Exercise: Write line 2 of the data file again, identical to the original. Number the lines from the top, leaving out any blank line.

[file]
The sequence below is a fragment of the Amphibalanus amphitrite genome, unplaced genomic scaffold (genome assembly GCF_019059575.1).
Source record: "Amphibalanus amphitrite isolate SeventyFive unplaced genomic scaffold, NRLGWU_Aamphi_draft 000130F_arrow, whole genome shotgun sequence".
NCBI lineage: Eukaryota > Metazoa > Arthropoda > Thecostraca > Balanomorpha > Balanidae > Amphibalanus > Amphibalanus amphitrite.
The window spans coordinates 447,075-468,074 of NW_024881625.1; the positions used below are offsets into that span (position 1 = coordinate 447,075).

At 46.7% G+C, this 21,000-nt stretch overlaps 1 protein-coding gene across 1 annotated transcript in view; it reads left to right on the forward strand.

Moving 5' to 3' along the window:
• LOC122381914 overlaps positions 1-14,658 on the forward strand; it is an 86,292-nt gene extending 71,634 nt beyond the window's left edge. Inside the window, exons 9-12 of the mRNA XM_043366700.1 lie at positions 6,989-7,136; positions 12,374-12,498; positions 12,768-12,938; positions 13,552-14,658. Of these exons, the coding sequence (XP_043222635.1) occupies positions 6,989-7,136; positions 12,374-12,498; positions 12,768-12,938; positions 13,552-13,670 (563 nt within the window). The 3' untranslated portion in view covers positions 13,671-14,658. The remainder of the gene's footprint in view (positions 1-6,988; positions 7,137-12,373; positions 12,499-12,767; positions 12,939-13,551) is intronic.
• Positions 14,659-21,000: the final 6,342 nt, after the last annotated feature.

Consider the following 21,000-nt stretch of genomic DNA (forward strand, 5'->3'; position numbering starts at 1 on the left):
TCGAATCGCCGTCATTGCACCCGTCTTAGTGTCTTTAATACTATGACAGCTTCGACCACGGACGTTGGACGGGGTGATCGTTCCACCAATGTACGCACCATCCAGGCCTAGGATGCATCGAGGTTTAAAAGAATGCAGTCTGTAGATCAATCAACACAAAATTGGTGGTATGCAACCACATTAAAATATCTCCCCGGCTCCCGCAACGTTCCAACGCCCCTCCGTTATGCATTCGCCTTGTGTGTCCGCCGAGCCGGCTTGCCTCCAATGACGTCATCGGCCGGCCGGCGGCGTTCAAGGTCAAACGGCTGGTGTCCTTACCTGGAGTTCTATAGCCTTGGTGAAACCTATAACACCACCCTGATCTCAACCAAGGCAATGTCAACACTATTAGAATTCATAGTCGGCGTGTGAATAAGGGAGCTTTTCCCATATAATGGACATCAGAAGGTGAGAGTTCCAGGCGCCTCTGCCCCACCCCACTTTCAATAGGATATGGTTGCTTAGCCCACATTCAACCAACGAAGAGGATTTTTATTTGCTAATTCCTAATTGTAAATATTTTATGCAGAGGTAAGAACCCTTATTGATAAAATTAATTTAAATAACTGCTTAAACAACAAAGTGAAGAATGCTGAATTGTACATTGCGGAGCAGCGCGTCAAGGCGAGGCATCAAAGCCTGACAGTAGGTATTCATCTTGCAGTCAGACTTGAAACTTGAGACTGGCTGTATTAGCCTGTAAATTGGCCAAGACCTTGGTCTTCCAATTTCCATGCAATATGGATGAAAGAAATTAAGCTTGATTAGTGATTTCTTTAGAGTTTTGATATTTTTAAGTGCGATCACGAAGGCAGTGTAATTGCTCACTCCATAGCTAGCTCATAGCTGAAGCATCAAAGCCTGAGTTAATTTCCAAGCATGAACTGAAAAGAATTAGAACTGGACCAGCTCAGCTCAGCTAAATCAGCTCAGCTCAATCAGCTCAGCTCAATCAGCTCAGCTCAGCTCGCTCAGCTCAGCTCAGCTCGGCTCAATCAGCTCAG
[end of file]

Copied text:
Source record: "Amphibalanus amphitrite isolate SeventyFive unplaced genomic scaffold, NRLGWU_Aamphi_draft 000130F_arrow, whole genome shotgun sequence".